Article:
My original plan for this week's column was to discuss themes and tone in superheroic games, but that got pushed to the side when Jack Emmert
's comments about City of Heroes
lit up the imagination of pretty much everyone still pining for Paragon City. For those who haven't already seen it, here's a helpful link to the video of the PAX East panel
wherein Emmert makes a brief statement that the shutdown was not a good thing and that NCsoft
should call him.
Friends of mine from the City of Heroes
community let me know about this. People I don't know from the City of Heroes
community let me know about this. Random strangers let the entire Massively team know about this. Never mind that I was at the PAX East
panel where it happened and thereby already knew about this beforehand, that's not really important right now.
You are probably expecting me to join the crowd of the hopefuls, but no. We're long past that point, and even if we weren't, this is not a chance to start hoping that the game will return from the grave. Fact is, it's past time to stop hoping.
Not a promise
Let's just belabor the point for a moment. All of this hope is based off of a brief comment by someone who worked on City of Heroes
back at launch and was at PAX East promoting the new game that he's working on. I'll be the first to admit that this is a very strange industry, but that's still not how any company in the world does business. If Cryptic
as a whole was interested in seeking out CoH
, the time to do so was several months ago. We don't know if that happened, but if it did, Cryptic was not willing to pay what NCsoft is asking.
NCsoft shut the game down. This is not the first game that has been shut down by the company, nor will it be the last, and believing that something is suddenly going to change because of an off-the-cuff comment is kind of ridiculous. It says something about CoH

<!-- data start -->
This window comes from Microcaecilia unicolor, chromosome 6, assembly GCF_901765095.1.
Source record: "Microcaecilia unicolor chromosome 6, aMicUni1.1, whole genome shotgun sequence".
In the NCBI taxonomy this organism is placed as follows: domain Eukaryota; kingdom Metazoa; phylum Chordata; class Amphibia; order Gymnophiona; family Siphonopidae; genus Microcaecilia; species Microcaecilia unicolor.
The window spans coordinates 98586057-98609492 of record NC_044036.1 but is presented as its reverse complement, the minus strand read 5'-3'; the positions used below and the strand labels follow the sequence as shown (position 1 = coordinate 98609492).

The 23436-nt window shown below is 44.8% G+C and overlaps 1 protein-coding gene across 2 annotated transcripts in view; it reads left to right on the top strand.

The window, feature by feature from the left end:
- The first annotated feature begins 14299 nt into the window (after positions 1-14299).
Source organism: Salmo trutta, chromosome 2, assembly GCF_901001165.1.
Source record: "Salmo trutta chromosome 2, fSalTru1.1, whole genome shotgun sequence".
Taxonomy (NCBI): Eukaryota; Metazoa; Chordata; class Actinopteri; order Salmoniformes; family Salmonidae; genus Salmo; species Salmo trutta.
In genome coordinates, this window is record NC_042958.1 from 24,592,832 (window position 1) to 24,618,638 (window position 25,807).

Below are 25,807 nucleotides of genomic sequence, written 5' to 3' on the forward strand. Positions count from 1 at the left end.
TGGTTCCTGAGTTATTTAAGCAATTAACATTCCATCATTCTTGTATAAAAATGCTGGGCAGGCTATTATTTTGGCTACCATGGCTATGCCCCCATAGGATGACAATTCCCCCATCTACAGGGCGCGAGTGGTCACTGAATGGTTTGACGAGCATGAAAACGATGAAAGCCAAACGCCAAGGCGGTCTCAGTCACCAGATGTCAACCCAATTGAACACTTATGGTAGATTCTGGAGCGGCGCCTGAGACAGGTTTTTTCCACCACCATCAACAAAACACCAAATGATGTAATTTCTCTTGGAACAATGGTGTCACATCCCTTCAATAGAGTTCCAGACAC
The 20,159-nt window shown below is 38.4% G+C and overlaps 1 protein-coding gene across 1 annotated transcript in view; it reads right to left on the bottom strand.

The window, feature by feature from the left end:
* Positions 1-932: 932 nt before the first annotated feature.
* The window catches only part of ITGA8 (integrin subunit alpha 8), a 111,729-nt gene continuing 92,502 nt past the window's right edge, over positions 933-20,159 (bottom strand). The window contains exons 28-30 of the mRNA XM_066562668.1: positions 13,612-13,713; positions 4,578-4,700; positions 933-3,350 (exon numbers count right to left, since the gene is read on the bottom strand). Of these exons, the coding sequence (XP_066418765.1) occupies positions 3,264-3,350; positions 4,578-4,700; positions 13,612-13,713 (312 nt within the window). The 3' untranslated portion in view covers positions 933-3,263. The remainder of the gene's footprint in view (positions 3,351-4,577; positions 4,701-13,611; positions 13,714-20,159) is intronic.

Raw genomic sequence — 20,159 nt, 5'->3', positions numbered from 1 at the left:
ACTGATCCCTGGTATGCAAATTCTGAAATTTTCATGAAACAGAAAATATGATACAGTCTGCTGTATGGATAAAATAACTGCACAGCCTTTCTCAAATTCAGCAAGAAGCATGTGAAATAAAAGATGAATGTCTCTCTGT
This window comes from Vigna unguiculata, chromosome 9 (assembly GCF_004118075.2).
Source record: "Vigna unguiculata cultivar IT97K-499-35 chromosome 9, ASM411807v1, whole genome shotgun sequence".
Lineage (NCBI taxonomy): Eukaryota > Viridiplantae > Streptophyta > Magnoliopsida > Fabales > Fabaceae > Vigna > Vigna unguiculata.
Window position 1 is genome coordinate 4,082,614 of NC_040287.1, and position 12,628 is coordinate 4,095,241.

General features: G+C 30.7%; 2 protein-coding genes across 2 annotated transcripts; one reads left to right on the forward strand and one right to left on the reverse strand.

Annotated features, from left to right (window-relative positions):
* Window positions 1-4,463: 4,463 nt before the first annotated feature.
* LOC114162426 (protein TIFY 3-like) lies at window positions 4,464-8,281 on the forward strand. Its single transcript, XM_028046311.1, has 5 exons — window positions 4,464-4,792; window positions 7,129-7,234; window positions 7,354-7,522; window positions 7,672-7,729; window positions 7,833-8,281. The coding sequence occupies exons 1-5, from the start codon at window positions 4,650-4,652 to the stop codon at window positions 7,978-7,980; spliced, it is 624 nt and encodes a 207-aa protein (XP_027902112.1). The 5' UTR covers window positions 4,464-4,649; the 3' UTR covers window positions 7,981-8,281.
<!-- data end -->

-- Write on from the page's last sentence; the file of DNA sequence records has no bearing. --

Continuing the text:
that they entertained the idea of selling it off at all, but that came and went. Why the company would have any motivation to dust the game off and sell it to a buyer now is unclear to me; perhaps someone can speculate about that in the comments.
But let's pretend that NCsoft would sell to Cryptic -- the question then becomes why in the world Cryptic Studios, or more accurately Perfect World Entertainment
, would want to buy it in the first place. This is a company that already has a superhero game currently running, using the same business model that CoH
did, and if you've missed the memo, that game is not doing super great at the moment
. Why in the world would you buy an older game to compete with your newer game, a game that would require new staff when you don't want to sink more resources into Champions Online
in the first place?
Sure, Emmert has sentimental attachment to CoH
. But I highly doubt he would want to go from directing a new title that's coming out amidst a lot of buzz to a project he worked on many moons ago. Going back to an old job that you left does not usually indicate ascension. Reading his words as anything but a remark made out of empathy and sentimentality is ultimately too hopeful.